I cannot stress this enough. It is a known fact we cannot survive more than a few minutes without oxygen. Without sufficient oxygen our cells — particularly brain cells begin to die. 

      One way to increase our oxygen intake is to get plenty of fresh air. In China, millions of people practice Qigong in the parks every morning at the crack of dawn. Running water and fresh vegetation are excellent primary sources for negative ions that clean and freshen the air. That is why we enjoy practicing Qigong out in nature, particularly near running water, such as rivers, streams, brooks and waterfalls, and near fresh dense vegetation, such as in parks, forests and jungles.

      That is also the reason we avoid exercising outside on windy days or just before it's going to rain. Such times are when the air is dense with positive ions that create "bad chi" and stress-related illnesses.


      On such days, practice Qigong indoors with an ion generator in the room. A negative ion generator creates negative ions, attracting dust particles and contaminants in the air and filtering them out, making the air smell fresh and clean, just like after a recent thunderstorm. It also clears the air of positive ions, which are contraindicative to good health, creating ill humor and irritability, leading to hypertension and other stress-related illnesses.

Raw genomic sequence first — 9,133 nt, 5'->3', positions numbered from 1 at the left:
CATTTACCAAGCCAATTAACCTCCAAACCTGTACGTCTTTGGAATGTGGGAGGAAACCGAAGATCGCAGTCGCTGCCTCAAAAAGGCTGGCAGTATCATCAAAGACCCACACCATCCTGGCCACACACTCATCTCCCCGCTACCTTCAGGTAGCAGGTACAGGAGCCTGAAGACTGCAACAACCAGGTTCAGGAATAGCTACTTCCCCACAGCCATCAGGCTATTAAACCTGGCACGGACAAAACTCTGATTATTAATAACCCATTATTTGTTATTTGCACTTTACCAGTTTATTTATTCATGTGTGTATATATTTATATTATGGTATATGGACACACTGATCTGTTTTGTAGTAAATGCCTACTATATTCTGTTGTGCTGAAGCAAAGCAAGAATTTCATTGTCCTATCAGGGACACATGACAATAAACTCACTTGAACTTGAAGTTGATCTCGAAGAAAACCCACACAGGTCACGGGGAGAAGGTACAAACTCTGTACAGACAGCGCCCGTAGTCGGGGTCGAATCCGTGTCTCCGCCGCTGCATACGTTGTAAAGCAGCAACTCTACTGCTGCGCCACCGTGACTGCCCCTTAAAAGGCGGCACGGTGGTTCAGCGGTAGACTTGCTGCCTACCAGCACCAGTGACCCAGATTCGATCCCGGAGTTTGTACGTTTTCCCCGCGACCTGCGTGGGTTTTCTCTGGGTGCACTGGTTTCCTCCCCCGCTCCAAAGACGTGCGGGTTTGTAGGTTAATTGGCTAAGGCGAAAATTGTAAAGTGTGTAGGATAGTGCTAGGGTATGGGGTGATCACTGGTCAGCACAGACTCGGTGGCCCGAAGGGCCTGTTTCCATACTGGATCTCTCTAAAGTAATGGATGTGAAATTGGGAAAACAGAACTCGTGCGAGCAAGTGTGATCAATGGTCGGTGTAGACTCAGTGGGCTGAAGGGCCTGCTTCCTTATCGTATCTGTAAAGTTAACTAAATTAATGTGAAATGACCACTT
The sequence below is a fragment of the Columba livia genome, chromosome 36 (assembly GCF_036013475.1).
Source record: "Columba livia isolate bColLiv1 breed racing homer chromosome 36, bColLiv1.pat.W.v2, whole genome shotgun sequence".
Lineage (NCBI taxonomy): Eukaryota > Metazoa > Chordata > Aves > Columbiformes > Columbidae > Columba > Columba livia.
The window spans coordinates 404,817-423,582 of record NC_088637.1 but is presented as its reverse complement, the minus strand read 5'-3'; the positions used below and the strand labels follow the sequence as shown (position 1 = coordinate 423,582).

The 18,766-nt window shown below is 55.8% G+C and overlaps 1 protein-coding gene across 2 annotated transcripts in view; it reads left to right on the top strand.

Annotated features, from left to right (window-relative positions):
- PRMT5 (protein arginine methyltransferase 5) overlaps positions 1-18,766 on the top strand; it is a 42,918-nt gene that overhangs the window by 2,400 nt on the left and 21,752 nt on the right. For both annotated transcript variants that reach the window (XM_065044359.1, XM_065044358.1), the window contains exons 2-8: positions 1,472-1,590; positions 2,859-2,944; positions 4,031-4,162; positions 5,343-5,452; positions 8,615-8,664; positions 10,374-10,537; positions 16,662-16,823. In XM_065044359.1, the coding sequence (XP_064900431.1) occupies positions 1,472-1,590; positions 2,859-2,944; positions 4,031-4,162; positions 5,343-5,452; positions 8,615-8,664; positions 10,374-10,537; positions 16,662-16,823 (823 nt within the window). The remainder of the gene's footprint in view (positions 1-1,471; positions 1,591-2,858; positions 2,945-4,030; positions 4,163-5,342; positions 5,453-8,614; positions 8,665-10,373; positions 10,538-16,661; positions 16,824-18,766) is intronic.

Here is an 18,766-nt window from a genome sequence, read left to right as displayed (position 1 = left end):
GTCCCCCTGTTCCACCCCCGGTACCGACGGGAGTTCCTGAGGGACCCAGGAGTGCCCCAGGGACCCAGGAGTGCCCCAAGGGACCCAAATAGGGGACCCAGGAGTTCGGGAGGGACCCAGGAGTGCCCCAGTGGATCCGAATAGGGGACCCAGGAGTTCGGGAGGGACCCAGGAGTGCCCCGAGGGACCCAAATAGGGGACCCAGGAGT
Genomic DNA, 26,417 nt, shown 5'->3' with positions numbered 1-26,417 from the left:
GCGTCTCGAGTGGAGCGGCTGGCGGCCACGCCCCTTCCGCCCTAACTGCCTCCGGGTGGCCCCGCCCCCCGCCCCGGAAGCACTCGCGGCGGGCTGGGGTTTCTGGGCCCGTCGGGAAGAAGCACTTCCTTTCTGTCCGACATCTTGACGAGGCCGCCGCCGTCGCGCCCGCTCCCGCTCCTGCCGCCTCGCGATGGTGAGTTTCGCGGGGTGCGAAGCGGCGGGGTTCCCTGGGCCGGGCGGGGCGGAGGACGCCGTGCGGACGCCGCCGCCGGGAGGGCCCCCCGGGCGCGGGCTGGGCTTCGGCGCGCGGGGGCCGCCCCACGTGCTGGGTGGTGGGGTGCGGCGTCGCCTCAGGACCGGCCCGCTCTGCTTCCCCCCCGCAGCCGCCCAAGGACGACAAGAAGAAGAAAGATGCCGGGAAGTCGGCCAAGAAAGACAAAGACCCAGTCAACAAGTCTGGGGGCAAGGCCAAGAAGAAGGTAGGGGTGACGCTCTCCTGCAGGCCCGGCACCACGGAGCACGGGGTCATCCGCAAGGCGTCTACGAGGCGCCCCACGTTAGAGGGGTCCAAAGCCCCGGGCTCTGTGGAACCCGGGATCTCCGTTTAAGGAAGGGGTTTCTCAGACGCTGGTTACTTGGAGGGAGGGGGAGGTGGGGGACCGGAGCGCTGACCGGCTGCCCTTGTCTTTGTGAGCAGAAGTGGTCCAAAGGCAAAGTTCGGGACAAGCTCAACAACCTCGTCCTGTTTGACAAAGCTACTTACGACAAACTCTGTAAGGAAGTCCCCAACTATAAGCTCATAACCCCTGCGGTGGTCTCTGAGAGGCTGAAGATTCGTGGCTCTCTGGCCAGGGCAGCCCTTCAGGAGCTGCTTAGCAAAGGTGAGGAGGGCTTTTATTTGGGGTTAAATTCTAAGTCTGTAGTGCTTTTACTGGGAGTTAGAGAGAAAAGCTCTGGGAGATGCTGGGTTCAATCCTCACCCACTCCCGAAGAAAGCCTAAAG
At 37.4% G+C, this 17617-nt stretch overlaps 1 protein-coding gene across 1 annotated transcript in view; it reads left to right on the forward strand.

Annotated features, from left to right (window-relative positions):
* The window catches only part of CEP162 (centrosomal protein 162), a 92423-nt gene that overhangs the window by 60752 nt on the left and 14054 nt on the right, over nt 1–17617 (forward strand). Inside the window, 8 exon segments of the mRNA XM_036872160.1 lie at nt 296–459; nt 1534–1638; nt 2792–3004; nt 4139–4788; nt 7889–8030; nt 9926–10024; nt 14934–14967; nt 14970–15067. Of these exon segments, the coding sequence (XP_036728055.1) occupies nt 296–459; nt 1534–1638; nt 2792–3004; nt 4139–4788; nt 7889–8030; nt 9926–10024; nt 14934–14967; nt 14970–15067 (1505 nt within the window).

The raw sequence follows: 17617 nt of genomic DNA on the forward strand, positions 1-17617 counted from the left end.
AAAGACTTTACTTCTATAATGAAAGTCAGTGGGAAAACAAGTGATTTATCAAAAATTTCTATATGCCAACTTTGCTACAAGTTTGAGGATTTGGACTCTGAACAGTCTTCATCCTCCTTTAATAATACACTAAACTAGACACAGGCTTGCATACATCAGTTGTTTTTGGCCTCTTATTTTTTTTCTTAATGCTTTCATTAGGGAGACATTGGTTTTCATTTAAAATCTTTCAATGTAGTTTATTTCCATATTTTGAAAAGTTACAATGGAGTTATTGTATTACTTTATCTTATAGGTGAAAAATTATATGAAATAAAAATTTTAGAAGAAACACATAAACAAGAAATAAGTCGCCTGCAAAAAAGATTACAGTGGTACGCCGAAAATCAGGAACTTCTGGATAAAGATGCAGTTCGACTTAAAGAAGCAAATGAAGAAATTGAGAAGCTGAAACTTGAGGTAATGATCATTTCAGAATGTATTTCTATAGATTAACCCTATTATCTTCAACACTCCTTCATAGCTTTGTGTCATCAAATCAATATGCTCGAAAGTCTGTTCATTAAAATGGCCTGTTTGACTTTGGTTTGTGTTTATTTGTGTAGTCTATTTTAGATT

Finally, practice Qigong/Yogic breathing. All Qigong exercises are accompanied by 
      diaphragmatic breathing, which increases the efficiency of oxygen consumption and circulation in the blood.

      The easiest and most common method is diaphragmatic breathing. Also inappropriately dubbed "belly breathing," diaphragmatic breathing expands the lungs to its fullest capacity by pulling down the membranous diaphragm located just below the rib cage, separating the thoracic cavity and the abdomen.

      To practice diaphragmatic breathing, imagine filling up your belly with air as you inhale: your abdomen expands, pulling down the diaphragm and allowing your lungs to expand and fill up with life-giving oxygen. As you exhale, imagine a balloon deflating: let your belly collapse as you breathe out. Practice this purposefully until it becomes natural and automatic.

      Diaphragmatic breathing will increase your oxygen intake up to ten times more efficiently, enabling you to breathe more slowly and more deeply, because more oxygen is getting into your system.